How was the Sabbatical?

As most of you know, I took a sabbatical for most of the first half of this year.  Traditionally sabbaticals are time off from your regular work for the purpose of writing a book or working on finishing a certain project.  My time off was about working on a project known as ME.  Basically, I wanted to make a decision as to what I would do with the rest of my life.

Fortunately, I shared this idea with close friends and family which made me more likely to actually carry it off.  I set a strict rule not letting anything labeled “work” come into my world for the time allotted. I made a decision to spend the time “becoming” rather than “doing” anything.

Well, the first month went really badly as I literally didn’t know what to do with myself.  My work has always been my life so what was I to do with myself without it? I was constantly having to shift from what do I work on today to what will I be today?

The one easy choice of something I could do that would be fun was being with my grandchildren more.  Even with them, it was still hard not to let work enter into the picture.

One day into the second half of the sabbatical, Poppy, who is one of my five-year-old granddaughters, was riding her bike in front of our house.  I was sitting in my yard kinda watching her in our cul de sac, wishing the fiction book I was reading was something more exciting like a book about the latest in neuroscience.  Now, Poppy loves her bike and for her to pull up directly in front of me, park her bike and start a conversation with me told me this little heart of hers was carrying around something important that needed to be discussed.  I treated it like the big deal it was.

Poppy told me she had some things on her mind she wanted to discuss with me.  I put down my “fiction” book and came to full attention, flattered she had chosen me.

This is how the conversation went:

Ok so Gramma, I know the doctor cuts open Aunt Nicole’s stomach and puts a baby into it, but where does the baby come from?” (Several women of her family had become pregnant lately so this is what was on her mind).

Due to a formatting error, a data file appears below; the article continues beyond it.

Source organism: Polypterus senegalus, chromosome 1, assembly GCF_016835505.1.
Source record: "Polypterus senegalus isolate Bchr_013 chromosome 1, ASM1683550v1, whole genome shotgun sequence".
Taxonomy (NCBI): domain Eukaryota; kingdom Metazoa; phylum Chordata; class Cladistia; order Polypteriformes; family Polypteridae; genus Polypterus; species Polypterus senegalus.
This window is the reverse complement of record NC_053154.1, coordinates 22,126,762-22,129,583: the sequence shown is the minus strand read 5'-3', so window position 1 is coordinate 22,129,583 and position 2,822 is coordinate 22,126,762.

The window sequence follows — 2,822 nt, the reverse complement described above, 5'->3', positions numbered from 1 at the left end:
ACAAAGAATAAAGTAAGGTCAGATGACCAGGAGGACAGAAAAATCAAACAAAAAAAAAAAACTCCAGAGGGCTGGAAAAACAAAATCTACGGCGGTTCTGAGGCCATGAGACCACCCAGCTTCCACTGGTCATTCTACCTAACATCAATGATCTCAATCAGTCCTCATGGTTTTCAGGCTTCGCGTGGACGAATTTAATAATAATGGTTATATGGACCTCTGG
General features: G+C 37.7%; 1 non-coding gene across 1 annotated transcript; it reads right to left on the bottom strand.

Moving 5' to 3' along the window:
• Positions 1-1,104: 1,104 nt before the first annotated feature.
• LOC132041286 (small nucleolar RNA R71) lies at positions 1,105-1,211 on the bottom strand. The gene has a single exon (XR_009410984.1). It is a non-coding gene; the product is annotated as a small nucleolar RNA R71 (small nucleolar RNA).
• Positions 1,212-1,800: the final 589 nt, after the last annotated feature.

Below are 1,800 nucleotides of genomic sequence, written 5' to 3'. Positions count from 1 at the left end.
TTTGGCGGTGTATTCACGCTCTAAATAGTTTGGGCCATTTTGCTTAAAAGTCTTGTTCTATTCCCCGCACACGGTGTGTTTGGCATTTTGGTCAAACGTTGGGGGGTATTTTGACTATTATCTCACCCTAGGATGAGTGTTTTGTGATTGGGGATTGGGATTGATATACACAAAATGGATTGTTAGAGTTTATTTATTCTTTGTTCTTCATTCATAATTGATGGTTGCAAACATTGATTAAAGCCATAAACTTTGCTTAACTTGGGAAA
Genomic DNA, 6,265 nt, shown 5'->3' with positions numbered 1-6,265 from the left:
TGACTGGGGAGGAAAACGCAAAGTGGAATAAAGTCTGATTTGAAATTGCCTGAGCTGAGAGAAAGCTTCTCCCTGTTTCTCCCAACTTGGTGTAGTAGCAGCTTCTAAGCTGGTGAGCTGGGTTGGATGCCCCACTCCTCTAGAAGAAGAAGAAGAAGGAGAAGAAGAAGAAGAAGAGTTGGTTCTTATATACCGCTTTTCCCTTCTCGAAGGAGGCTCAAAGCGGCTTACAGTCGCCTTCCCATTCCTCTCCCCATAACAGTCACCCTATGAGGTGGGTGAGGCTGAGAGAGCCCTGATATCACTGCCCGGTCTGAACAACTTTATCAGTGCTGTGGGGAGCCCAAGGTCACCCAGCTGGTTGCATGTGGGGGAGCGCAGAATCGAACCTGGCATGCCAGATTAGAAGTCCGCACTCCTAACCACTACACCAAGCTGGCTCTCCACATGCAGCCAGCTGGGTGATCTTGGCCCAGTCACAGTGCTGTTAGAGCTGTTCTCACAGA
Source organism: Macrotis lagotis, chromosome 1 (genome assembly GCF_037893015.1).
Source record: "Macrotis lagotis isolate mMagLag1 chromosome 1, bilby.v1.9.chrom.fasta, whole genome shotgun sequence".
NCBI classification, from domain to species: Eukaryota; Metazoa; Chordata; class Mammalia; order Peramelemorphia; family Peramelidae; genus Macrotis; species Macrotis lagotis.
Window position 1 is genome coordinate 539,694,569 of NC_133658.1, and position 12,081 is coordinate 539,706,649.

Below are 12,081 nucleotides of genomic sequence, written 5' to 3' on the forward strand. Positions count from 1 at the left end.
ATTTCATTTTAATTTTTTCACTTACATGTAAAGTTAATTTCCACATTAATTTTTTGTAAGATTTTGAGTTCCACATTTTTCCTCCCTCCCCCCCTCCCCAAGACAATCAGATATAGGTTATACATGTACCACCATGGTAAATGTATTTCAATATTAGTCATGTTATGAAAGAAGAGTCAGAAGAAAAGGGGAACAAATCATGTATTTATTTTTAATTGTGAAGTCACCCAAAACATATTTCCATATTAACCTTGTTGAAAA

After a long pause of careful consideration of this topic, I suggested that she talk to one of her parents about it.  She gave me a look and told me nobody will tell her.

However, after a short pause of frustration, she easily flows into her second agenda item of discussion.

“Ok. Now Gramma, did you know that sometimes I don’t do what my mama wants me to do?”  

I had heard something of the sort from Mom but I was just glad that I had a question I could indeed help her solve.  Parenting! What a relief as this question was on safer grounds for me to handle….So like a good coach, I just asked a short to the point obvious question:

“Hum, why not, Poppy?”  

She says she doesn’t know why she does it.  So, I continue with:

“Can you give me an example of a time when you didn’t do what your mama wanted you to do?”  

Poppy told me: “Well, my mama wanted me to go to bed last night and I didn’t want to, so I ran out of the room back into the TV room.”

I asked her to continue:   “Then what happened?”

“Well, she got mad at me and said I wasn’t following her rules very well.”

As a coach, I knew I needed to go to feelings so I said:

“How did that make you feel, Poppy?”

She looked up at me with shame spilling out of those big brown eyes and said:  “Gramma, I was mad, very mad at her so I told her I hated her.”  

Well, I knew not to go Freudian into any deep analysis at this point as I know her mama and there is not much there to hate.  So I decided to give her a technique, a tool,  ..ok ok…I gave her an outright suggestion… that might help her.

Poppy, remember that book we read last week, where it told you to start talking to your brain and take charge of it and tell that brain of yours what you want it to do?”

Wrong direction to offer advice as I found out quite quickly:

Yes, I tried that already Gramma. That kind of stuff doesn’t work for me.

Pow!  My last 40 years of work wiped out in a single swoop by a five-year-old.

This brought up an old memory of a similar time when I was in graduate school.  I was on fire with passion about some earth-shattering new theory in quantum physics or neuroscience.  But just like Poppy, a friend of mine at the time gently puts her hand on my arm, pats me and says:  But, Jayne, do you think this stuff really works?

Poppy and my friend are right in one way; i.e., this work is not easy, and it is sometimes easier to be a victim of our circumstances than try and change ourselves. But as my sabbatical “drug” on, I still held the belief that this stuff does indeed work.  I know beyond a shadow of a doubt that we CAN and we MUST change our brains to continue to expand ourselves and become better people. We can be in charge of our brains!

As my sabbatical came to a close, I became even more sure that:  This stuff really does work. Even more importantly, “my” stuff really does change a person’s brain and teach them how to take charge of their lives and live the life they have always dreamed of living. 

And so, I AM BACK!  And after the long rest and being away from it all, I arrive back with more clarity and a deeper than ever passion as to what I must do with the rest of my life.